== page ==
Life went on and it seems that my inability to “Keep my mouf shut,” followed me. By the time my son was three he was in pre-school part-time and sadly he had heard plenty of arguments between his father and me. One day I was explaining to my now EX-husband (of 17 years), that I was tired of the racism from his family that came and went and that they were no longer welcome to phone our home and there would be no more visits until we dealt with the issues appropriately. In fact I yelled, “I will not participate in perpetuating racism in my own home. I don’t give a fuck who is doing it.” He yelled back, “Just shut-up Taylar. Shut-up! Shut-up!” Before I could respond, out pops our son from his room, “We don’t say shut-up. We say be quiet” Then he grabbed my hand for confirmation and his father said, “That’s right we don’t say shut-up.”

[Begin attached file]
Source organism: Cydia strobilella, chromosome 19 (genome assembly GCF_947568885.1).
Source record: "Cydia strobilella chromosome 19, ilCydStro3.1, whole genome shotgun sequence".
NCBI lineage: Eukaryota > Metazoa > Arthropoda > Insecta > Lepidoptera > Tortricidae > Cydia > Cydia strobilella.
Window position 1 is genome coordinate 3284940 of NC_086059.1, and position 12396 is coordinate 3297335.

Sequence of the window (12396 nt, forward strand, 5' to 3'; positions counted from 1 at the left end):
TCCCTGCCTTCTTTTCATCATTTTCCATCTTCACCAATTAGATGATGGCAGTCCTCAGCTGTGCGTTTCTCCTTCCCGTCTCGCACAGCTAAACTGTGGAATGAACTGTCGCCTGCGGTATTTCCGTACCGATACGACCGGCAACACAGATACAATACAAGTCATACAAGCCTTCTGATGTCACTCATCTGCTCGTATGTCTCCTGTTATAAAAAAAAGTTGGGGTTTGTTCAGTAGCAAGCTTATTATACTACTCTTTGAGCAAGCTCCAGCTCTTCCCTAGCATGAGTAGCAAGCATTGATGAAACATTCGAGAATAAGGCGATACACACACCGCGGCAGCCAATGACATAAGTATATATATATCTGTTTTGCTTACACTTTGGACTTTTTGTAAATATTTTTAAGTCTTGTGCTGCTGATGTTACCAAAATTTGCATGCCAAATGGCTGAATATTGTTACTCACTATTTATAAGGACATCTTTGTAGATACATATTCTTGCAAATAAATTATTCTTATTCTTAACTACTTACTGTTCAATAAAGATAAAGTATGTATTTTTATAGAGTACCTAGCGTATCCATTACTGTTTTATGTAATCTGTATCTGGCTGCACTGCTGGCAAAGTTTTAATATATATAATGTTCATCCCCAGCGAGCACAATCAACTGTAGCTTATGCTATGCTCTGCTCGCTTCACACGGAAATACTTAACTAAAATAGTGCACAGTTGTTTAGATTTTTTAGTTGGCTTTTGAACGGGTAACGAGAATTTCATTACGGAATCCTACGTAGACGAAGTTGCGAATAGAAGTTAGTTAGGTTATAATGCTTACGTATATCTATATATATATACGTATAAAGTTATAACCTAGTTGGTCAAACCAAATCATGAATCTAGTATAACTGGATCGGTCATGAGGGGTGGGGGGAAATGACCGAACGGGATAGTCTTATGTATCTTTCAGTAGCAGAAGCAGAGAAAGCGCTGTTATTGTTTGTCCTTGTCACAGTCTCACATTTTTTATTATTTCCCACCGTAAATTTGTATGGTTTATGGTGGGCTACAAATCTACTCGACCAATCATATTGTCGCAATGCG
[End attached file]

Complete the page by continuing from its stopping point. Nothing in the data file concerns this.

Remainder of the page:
In prison it was the same thing, because I do not know how to be silent in the face of injustice. If I saw an officer yelling or mocking fellow inmates, I would just walk by and remind the air of how staff had rules of engagement just like we inmates. Oh there were constant shit shows with me and officers yelling, “Nuevelle! Nuevelle! Shut-up and mind your business.” I would smirk and say, “Following the policies and procedures of the BOP is my business.” Other times I would become my three-year-old son and say, “Pardon me, but we don’t say shut-up, we say be quiet.” I received so many incident reports for “Insubordination, “ and “Interfering with the safe running of the facility.” I was once even written up for, “Attempting to start a riot.” That’s not even a code. As I unpack I have come across all of my “Shots” (incident reports) and my responses to them. I never lost one good day, so that tells you something about the authenticity of the accusations. Yet, I lost so much more and the trauma from the fight of surviving prison lives deep inside of me. But I never shut-up.